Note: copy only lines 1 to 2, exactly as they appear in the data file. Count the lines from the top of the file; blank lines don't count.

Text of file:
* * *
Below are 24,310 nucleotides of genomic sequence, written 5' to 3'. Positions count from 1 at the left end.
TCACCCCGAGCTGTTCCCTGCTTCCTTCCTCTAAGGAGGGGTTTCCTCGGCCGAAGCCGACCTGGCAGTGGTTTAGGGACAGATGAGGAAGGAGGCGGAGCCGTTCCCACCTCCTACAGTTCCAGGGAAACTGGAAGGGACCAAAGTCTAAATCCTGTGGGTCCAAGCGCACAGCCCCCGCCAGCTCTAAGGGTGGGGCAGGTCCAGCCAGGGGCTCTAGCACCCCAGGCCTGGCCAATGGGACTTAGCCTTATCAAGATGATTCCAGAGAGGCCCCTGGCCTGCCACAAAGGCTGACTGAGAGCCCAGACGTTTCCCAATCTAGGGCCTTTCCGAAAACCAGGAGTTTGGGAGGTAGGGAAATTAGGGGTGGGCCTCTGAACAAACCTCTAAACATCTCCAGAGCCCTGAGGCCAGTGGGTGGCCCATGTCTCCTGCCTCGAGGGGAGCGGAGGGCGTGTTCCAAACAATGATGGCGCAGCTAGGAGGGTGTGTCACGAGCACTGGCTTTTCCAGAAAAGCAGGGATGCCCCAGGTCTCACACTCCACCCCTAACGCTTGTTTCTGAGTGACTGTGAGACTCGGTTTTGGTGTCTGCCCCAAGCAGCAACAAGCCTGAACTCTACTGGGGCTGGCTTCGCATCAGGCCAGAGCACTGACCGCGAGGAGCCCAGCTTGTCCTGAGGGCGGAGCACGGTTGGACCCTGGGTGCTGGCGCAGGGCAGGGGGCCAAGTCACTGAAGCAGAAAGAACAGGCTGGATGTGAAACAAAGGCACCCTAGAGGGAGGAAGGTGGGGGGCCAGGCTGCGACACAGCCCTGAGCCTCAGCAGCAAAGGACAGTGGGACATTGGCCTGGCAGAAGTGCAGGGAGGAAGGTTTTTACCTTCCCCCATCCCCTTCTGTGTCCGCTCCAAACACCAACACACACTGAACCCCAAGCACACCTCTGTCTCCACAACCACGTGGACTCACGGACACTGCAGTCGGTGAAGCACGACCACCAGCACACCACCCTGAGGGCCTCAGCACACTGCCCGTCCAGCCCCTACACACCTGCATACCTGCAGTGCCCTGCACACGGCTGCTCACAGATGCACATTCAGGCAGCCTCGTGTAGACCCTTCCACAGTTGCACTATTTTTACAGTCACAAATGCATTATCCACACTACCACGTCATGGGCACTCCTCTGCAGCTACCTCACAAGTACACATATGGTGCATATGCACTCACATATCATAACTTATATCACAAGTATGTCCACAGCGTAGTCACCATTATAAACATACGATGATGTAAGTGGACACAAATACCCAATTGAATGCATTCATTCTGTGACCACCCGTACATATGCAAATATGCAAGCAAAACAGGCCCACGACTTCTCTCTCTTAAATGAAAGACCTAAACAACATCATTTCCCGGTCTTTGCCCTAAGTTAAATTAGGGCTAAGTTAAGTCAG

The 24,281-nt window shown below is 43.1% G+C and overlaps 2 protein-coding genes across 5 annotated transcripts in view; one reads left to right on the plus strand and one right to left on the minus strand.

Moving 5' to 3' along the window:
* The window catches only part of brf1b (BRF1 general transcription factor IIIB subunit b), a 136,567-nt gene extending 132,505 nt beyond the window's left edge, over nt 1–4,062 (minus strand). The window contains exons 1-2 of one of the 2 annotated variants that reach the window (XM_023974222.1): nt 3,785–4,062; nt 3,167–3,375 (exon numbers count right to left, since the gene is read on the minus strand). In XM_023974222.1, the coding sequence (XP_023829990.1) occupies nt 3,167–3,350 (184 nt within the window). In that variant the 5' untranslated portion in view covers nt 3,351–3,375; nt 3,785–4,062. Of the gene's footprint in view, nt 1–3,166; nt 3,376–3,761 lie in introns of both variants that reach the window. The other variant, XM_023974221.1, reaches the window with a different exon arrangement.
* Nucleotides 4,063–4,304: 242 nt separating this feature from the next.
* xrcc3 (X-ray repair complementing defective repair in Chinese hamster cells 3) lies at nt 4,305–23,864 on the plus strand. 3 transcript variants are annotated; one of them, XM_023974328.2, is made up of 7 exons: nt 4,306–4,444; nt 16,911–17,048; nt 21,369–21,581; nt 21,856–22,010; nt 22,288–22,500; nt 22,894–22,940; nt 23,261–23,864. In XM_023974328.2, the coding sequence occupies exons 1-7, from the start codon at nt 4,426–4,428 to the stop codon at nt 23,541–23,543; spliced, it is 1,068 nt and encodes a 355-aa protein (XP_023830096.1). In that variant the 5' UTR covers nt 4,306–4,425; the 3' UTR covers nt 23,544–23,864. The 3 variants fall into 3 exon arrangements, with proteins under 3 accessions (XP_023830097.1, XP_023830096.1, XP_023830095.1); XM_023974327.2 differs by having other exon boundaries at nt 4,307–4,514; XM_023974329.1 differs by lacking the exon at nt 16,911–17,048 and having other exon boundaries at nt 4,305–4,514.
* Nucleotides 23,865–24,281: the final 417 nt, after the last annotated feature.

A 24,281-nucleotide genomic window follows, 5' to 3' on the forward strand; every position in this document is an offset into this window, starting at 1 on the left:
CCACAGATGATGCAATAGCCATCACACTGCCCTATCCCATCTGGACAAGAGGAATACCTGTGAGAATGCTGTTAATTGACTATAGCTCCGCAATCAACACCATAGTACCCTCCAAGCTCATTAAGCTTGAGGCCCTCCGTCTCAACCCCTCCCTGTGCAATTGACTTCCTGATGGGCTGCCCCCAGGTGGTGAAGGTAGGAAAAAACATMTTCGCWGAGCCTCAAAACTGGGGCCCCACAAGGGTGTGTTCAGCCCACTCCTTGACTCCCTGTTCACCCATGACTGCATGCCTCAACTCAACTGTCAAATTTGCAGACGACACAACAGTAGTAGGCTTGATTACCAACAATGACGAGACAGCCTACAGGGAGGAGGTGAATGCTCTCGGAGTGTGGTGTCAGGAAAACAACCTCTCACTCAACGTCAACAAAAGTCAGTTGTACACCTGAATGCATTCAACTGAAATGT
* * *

Below are 24,310 nucleotides of genomic sequence, written 5' to 3'. Positions count from 1 at the left end.
TCACCCCGAGCTGTTCCCTGCTTCCTTCCTCTAAGGAGGGGTTTCCTCGGCCGAAGCCGACCTGGCAGTGGTTTAGGGACAGATGAGGAAGGAGGCGGAGCCGTTCCCACCTCCTACAGTTCCAGGGAAACTGGAAGGGACCAAAGTCTAAATCCTGTGGGTCCAAGCGCACAGCCCCCGCCAGCTCTAAGGGTGGGGCAGGTCCAGCCAGGGGCTCTAGCACCCCAGGCCTGGCCAATGGGACTTAGCCTTATCAAGATGATTCCAGAGAGGCCCCTGGCCTGCCACAAAGGCTGACTGAGAGCCCAGACGTTTCCCAATCTAGGGCCTTTCCGAAAACCAGGAGTTTGGGAGGTAGGGAAATTAGGGGTGGGCCTCTGAACAAACCTCTAAACATCTCCAGAGCCCTGAGGCCAGTGGGTGGCCCATGTCTCCTGCCTCGAGGGGAGCGGAGGGCGTGTTCCAAACAATGATGGCGCAGCTAGGAGGGTGTGTCACGAGCACTGGCTTTTCCAGAAAAGCAGGGATGCCCCAGGTCTCACACTCCACCCCTAACGCTTGTTTCTGAGTGACTGTGAGACTCGGTTTTGGTGTCTGCCCCAAGCAGCAACAAGCCTGAACTCTACTGGGGCTGGCTTCGCATCAGGCCAGAGCACTGACCGCGAGGAGCCCAGCTTGTCCTGAGGGCGGAGCACGGTTGGACCCTGGGTGCTGGCGCAGGGCAGGGGGCCAAGTCACTGAAGCAGAAAGAACAGGCTGGATGTGAAACAAAGGCACCCTAGAGGGAGGAAGGTGGGGGGCCAGGCTGCGACACAGCCCTGAGCCTCAGCAGCAAAGGACAGTGGGACATTGGCCTGGCAGAAGTGCAGGGAGGAAGGTTTTTACCTTCCCCCATCCCCTTCTGTGTCCGCTCCAAACACCAACACACACTGAACCCCAAGCACACCTCTGTCTCCACAACCACGTGGACTCACGGACACTGCAGTCGGTGAAGCACGACCACCAGCACACCACCCTGAGGGCCTCAGCACACTGCCCGTCCAGCCCCTACACACCTGCATACCTGCAGTGCCCTGCACACGGCTGCTCACAGATGCACATTCAGGCAGCCTCGTGTAGACCCTTCCACAGTTGCACTATTTTTACAGTCACAAATGCATTATCCACACTACCACGTCATGGGCACTCCTCTGCAGCTACCTCACAAGTACACATATGGTGCATATGCACTCACATATCATAACTTATATCACAAGTATGTCCACAGCGTAGTCACCATTATAAACATACGATGATGTAAGTGGACACAAATACCCAATTGAATGCATTCATTCTGTGACCACCCGTACATATGCAAATATGCAAGCAAAACAGGCCCACGACTTCTCTCTCTTAAATGAAAGACCTAAACAACATCATTTCCCGGTCTTTGCCCTAAGTTAAATTAGGGCTAAGTTAAGTCAG